I think thanks are in order to the individuals who have posted comments on this blog in the past week or so. It has been hard slogging for casual readers with statistics of precious metals prices and rates of return posted.
I think the topics were worth covering from time to time. I have joked in this space that mentioning Britney Spears would get more attention. That is still true, but that is what gives the thoughtful people the edge in their numismatic hobby lives. Vicarious thrills are one thing, but they are not bankable in the long run.
Who was the Britney Spears equivalent in January 1980? I have no idea. Perhaps someone will be kind enough to post a name or two on this column to enlighten us.
Though few of us remember the pop cultural figures, we do remember the metals prices and consider them to be significant. We use this information to guide future decisions.
It has been pointed out that in inflation-adjusted terms that the price of gold is far below 1980’s price. There is no question about that.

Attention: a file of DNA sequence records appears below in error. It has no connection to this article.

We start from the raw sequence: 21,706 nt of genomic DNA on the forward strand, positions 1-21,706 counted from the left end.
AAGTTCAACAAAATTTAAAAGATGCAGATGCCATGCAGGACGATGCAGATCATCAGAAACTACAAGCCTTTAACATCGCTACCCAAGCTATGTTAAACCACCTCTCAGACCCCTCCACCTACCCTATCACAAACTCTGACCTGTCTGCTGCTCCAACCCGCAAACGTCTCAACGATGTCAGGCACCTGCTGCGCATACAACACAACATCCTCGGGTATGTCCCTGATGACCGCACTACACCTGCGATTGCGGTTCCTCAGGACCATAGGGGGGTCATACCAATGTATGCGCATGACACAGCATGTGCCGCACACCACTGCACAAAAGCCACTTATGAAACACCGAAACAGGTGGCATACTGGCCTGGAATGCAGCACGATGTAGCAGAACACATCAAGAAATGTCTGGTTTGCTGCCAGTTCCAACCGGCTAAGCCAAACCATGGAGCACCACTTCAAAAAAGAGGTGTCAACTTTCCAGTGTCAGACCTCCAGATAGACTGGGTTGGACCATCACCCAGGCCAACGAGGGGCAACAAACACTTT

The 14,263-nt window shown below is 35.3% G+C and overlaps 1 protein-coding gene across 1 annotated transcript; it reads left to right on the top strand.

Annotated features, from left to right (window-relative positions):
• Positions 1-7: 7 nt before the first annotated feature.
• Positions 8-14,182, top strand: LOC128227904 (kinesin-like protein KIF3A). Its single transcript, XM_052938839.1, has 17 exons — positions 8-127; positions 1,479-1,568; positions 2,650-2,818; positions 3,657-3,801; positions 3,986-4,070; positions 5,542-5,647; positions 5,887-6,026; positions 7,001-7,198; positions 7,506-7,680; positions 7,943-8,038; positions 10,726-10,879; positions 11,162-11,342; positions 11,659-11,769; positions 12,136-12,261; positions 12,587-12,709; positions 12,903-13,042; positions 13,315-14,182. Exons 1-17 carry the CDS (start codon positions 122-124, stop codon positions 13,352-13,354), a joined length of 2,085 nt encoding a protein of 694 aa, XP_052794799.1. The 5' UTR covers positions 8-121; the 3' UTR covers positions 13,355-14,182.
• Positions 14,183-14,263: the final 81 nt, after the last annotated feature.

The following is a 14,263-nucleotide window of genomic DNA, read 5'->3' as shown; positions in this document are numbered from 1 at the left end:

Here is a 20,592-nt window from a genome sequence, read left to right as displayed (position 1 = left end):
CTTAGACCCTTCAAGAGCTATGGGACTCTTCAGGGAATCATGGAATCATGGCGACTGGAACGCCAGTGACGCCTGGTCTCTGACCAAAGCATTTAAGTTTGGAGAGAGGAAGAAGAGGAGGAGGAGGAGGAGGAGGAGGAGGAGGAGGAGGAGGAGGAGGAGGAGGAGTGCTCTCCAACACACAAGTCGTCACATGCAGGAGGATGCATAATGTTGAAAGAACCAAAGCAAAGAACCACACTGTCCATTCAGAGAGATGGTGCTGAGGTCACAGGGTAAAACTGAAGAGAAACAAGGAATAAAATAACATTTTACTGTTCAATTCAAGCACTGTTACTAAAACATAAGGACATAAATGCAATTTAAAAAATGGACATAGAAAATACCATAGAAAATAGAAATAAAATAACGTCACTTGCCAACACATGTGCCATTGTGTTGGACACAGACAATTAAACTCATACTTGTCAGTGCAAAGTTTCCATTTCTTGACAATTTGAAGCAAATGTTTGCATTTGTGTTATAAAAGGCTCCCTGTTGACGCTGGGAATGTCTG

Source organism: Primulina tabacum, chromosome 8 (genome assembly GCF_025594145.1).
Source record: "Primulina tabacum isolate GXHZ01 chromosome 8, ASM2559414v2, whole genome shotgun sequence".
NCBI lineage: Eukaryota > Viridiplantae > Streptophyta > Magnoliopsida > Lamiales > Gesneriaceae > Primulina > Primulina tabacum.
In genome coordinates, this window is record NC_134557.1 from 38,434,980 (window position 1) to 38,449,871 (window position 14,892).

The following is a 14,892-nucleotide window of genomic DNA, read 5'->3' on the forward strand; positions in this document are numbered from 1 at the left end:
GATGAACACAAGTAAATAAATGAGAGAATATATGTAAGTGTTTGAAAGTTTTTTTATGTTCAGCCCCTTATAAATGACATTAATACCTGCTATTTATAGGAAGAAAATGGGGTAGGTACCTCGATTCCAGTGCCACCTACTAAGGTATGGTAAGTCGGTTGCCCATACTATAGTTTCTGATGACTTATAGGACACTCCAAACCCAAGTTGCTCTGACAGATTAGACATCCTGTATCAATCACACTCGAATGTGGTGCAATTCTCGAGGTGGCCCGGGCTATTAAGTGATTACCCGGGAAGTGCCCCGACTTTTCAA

What focuses my mind on the question, though, is what is the appropriate value of gold relative to everything else? We can make a case that gold was too high in 1980 relative to everything else. It was too low in 1968 at the official price of $35 an ounce.
At those extremes, decisions to bur or sell might seem obvious. There were lines in front of coins shops in 1980 by individuals dumping their precious metal holdings as fast as they could. That should have told us something.
So far, that phenomenon has not occurred again here, but supposedly it has started in India.
Does it matter? Yes. Is it definitive? I don’t think so.